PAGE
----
Before the dawn of the social media influencer, there were Club Kids.
The New York nightlife has been a constantly developing scene over the decades, though if you happened upon any club in the New York area between the 1980s and 1990s, Club Kids were an ever-present staple of any decent nightspot. Forward-thinking, fashionable, often hedonistic and always unapologetically themselves, they represented a side of the youth that were unbothered by societal judgements – they just wanted to have a good time, and they were going to make sure that you did, too.
While the group persona and message was one of positivity and self-expression, you’d be forgiven for having an overwhelmingly negative perception of the New York Club Kids if you were yet to learn a lot about them. After all, when the group are written about in the present day, it’s usually in reference to a gruesome murder that took place in 1996 when founding Club Kids Michael Alig and Robert Riggs killed their roommate, Andre ‘Angel’ Melendez. In fact, it was this event that brought about the decline of the Club Kids era altogether.
However, one member of the group has never been comfortable having the subculture that he was a part of in his youth retrospectively tarnished in this way and has done whatever he can to repair the reputation of the Club Kids movement, highlighting that the depraved actions of two of his peers are not reflective of the group as a whole.
Walt Cassidy, formerly known as Waltpaper, was a central figure within the Club Kids sub-culture. Having moved to New York to pursue his career in art and illustration, he soon found himself at the core of this forward-thinking group, spending endless nights hopping between the city’s many nightclubs – and throughout most of it, he brought his camera with him.
The photos that he took have allowed Cassidy to put together vibrant retrospective insights into the Club Kids lifestyle. Through his book, NEW YORK : CLUB KIDS, he seeks to prove that the movement was one of acceptance, self-expression, freedom and – above all – fun. The group may have become synonymous with a tragedy, but it’s an event that went against everything that they stood for – now, Cassidy wants to take back the Club Kids’ reputation.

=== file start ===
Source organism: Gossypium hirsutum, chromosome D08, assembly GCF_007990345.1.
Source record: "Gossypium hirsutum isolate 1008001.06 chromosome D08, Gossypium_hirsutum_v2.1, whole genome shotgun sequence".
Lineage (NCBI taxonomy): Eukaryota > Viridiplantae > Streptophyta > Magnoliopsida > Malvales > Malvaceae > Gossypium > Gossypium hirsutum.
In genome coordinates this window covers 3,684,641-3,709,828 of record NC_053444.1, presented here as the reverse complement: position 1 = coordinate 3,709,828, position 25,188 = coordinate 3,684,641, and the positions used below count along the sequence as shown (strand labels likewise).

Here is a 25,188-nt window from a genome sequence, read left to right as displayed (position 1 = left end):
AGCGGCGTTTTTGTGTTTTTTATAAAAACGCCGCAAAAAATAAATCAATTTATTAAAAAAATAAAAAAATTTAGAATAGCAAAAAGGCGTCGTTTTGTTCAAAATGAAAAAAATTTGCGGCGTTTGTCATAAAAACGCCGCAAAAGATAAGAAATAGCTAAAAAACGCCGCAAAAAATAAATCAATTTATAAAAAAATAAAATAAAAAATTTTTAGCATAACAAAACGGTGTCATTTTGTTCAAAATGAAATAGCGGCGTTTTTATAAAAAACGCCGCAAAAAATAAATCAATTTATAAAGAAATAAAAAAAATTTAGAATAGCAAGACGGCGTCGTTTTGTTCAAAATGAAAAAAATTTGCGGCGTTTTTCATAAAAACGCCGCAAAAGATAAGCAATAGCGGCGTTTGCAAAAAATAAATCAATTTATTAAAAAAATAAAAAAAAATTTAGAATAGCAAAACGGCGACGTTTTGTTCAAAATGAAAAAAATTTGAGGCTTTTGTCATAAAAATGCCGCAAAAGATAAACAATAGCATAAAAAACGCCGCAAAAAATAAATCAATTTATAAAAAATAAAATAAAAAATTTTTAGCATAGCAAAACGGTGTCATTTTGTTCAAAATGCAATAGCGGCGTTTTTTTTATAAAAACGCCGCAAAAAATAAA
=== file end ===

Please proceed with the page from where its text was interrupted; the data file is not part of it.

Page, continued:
“I think one of the misconceptions about the Club Kids was that we were reckless hedonists that were just barreling through the night,” he told VICE, after the book’s release. “In reality, those of us who were part of the inner workings of the group had very structured approaches.”
NEW YORK : CLUB KIDS offers a look into a subculture that few have ever had the chance to entirely understand – and a particularly intimate look, at that. Photographs featured in the book include snapshots of the group in a range of famous New York nightclubs, sandwiched in between beautiful portrait shots taken by Cassidy and snippets from the magazines and newspapers at the time. Cassidy describes the project as a ‘high-impact visual diary’ – it’s certainly an accurate description.
There are, of course, plenty of written anecdotes from Cassidy included in the book, too. Stories of self-liberation sit alongside stories of public judgement, the harsh words of those who didn’t quite ‘get’ what the Club Kids were all about. To Cassidy, the New York nightlife provided a safe space for himself and the rest of the Club Kids to express themselves freely, revealing that the ‘structured approach’ of the Club Kids extended to the hiring of personal security.